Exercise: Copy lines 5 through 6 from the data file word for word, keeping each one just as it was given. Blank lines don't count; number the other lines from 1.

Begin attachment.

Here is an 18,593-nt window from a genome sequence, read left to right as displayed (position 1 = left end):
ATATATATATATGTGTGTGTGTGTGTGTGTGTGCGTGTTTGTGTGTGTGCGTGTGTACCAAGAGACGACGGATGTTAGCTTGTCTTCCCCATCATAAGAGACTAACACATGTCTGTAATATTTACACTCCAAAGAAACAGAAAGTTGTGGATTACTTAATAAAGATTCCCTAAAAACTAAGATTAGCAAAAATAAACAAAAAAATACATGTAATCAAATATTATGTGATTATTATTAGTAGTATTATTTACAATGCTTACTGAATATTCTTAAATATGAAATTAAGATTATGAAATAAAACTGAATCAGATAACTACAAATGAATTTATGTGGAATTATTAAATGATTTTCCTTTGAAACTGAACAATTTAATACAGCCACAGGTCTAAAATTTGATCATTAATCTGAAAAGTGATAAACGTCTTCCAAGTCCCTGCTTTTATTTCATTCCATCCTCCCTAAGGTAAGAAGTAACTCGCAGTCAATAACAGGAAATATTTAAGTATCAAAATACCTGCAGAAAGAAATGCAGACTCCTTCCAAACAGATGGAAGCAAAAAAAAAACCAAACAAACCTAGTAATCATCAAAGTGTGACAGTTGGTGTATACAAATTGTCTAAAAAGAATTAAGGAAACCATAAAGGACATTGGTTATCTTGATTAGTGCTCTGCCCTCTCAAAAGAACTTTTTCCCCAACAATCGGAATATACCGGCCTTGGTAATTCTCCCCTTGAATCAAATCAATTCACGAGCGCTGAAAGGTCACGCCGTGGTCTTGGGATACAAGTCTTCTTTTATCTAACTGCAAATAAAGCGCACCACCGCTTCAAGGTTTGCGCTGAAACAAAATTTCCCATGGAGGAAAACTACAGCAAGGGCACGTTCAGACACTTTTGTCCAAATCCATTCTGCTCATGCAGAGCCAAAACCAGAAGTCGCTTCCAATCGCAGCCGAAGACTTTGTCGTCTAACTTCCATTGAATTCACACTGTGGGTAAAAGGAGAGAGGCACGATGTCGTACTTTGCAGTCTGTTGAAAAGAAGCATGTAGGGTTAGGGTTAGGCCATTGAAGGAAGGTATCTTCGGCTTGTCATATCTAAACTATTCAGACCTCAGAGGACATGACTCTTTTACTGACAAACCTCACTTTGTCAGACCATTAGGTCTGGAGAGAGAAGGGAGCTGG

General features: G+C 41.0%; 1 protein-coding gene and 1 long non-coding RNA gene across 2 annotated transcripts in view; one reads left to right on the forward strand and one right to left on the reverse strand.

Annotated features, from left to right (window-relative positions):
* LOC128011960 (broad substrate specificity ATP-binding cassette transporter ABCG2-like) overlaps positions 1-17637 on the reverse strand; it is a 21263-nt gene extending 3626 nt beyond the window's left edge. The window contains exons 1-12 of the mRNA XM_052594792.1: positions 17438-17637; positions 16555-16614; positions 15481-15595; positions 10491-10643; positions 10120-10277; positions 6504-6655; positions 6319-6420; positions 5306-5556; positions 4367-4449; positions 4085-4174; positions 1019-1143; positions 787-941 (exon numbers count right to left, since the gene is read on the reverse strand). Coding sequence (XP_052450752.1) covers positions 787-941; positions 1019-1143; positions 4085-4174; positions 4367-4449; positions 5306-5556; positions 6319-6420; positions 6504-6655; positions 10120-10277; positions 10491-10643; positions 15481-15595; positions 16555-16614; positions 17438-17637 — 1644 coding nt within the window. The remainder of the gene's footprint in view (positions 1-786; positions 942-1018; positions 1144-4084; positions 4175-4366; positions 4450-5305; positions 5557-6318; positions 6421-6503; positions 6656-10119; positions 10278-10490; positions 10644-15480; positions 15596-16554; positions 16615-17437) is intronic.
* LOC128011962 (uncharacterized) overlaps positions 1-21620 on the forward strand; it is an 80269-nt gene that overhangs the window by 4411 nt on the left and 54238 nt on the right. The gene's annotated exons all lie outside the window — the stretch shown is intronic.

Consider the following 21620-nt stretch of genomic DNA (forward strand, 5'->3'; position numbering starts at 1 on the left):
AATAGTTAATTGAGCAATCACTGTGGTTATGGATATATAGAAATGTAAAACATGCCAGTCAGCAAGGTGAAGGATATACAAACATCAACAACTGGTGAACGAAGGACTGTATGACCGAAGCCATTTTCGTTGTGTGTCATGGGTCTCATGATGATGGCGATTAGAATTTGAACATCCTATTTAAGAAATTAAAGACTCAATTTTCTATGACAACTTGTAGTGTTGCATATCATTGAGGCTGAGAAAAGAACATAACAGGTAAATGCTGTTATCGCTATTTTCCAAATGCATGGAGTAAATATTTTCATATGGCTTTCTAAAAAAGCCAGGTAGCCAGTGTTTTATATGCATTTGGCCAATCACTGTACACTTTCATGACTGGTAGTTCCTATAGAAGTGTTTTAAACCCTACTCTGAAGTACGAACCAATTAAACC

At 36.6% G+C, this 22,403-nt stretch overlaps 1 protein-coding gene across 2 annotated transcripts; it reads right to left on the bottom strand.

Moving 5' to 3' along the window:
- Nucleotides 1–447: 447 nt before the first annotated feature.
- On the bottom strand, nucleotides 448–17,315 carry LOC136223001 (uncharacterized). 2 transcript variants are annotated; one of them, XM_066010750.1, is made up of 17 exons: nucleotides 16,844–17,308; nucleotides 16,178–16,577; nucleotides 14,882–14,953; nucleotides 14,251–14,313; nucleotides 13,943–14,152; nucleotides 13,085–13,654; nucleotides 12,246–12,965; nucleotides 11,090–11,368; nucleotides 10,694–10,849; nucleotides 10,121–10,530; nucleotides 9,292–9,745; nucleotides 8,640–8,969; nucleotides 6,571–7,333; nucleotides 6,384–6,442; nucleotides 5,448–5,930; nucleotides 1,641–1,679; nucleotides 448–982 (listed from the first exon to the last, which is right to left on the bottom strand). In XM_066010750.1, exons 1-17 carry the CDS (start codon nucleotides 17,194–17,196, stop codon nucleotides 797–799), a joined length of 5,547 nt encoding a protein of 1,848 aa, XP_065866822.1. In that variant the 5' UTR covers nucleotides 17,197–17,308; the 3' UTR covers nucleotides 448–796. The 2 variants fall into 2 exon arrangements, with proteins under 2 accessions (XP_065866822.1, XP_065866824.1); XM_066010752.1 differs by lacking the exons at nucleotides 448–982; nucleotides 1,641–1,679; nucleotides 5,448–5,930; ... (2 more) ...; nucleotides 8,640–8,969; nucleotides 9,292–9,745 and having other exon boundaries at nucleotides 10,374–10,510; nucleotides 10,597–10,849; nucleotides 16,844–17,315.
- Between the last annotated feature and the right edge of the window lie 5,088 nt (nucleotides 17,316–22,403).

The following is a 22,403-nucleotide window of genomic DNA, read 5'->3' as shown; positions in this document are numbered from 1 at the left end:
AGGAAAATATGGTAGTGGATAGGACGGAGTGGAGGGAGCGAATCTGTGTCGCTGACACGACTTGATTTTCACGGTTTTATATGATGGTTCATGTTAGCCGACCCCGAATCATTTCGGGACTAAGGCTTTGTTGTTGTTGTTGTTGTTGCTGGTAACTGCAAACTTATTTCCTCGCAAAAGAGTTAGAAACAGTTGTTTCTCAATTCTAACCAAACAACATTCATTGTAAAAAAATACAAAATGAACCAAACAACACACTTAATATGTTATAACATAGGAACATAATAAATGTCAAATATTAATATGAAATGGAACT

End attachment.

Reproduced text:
* LOC128011960 (broad substrate specificity ATP-binding cassette transporter ABCG2-like) overlaps positions 1-17637 on the reverse strand; it is a 21263-nt gene extending 3626 nt beyond the window's left edge. The window contains exons 1-12 of the mRNA XM_052594792.1: positions 17438-17637; positions 16555-16614; positions 15481-15595; positions 10491-10643; positions 10120-10277; positions 6504-6655; positions 6319-6420; positions 5306-5556; positions 4367-4449; positions 4085-4174; positions 1019-1143; positions 787-941 (exon numbers count right to left, since the gene is read on the reverse strand). Coding sequence (XP_052450752.1) covers positions 787-941; positions 1019-1143; positions 4085-4174; positions 4367-4449; positions 5306-5556; positions 6319-6420; positions 6504-6655; positions 10120-10277; positions 10491-10643; positions 15481-15595; positions 16555-16614; positions 17438-17637 — 1644 coding nt within the window. The remainder of the gene's footprint in view (positions 1-786; positions 942-1018; positions 1144-4084; positions 4175-4366; positions 4450-5305; positions 5557-6318; positions 6421-6503; positions 6656-10119; positions 10278-10490; positions 10644-15480; positions 15596-16554; positions 16615-17437) is intronic.
* LOC128011962 (uncharacterized) overlaps positions 1-21620 on the forward strand; it is an 80269-nt gene that overhangs the window by 4411 nt on the left and 54238 nt on the right. The gene's annotated exons all lie outside the window — the stretch shown is intronic.